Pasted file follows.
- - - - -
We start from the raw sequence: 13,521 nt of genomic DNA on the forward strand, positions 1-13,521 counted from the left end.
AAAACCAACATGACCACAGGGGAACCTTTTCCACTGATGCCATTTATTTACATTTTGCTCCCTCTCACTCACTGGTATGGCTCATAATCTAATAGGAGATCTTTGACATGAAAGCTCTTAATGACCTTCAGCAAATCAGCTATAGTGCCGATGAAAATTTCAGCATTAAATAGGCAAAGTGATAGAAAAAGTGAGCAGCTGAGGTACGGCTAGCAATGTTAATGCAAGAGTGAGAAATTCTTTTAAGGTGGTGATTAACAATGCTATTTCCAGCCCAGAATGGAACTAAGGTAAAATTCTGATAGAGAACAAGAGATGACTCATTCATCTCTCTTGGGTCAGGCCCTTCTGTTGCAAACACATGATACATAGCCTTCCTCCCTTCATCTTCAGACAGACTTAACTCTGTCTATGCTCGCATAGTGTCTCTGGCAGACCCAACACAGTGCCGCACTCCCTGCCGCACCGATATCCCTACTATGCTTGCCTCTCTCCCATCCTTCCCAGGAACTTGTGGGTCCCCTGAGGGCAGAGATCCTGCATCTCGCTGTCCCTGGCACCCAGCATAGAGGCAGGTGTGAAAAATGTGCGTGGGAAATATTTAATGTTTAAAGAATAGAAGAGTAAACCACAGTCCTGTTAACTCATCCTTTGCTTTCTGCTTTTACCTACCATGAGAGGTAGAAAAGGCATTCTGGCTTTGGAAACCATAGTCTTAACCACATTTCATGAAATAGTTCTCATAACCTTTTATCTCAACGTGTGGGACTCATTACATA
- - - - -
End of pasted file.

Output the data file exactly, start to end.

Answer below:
We start from the raw sequence: 13,521 nt of genomic DNA on the forward strand, positions 1-13,521 counted from the left end.
AAAACCAACATGACCACAGGGGAACCTTTTCCACTGATGCCATTTATTTACATTTTGCTCCCTCTCACTCACTGGTATGGCTCATAATCTAATAGGAGATCTTTGACATGAAAGCTCTTAATGACCTTCAGCAAATCAGCTATAGTGCCGATGAAAATTTCAGCATTAAATAGGCAAAGTGATAGAAAAAGTGAGCAGCTGAGGTACGGCTAGCAATGTTAATGCAAGAGTGAGAAATTCTTTTAAGGTGGTGATTAACAATGCTATTTCCAGCCCAGAATGGAACTAAGGTAAAATTCTGATAGAGAACAAGAGATGACTCATTCATCTCTCTTGGGTCAGGCCCTTCTGTTGCAAACACATGATACATAGCCTTCCTCCCTTCATCTTCAGACAGACTTAACTCTGTCTATGCTCGCATAGTGTCTCTGGCAGACCCAACACAGTGCCGCACTCCCTGCCGCACCGATATCCCTACTATGCTTGCCTCTCTCCCATCCTTCCCAGGAACTTGTGGGTCCCCTGAGGGCAGAGATCCTGCATCTCGCTGTCCCTGGCACCCAGCATAGAGGCAGGTGTGAAAAATGTGCGTGGGAAATATTTAATGTTTAAAGAATAGAAGAGTAAACCACAGTCCTGTTAACTCATCCTTTGCTTTCTGCTTTTACCTACCATGAGAGGTAGAAAAGGCATTCTGGCTTTGGAAACCATAGTCTTAACCACATTTCATGAAATAGTTCTCATAACCTTTTATCTCAACGTGTGGGACTCATTACATA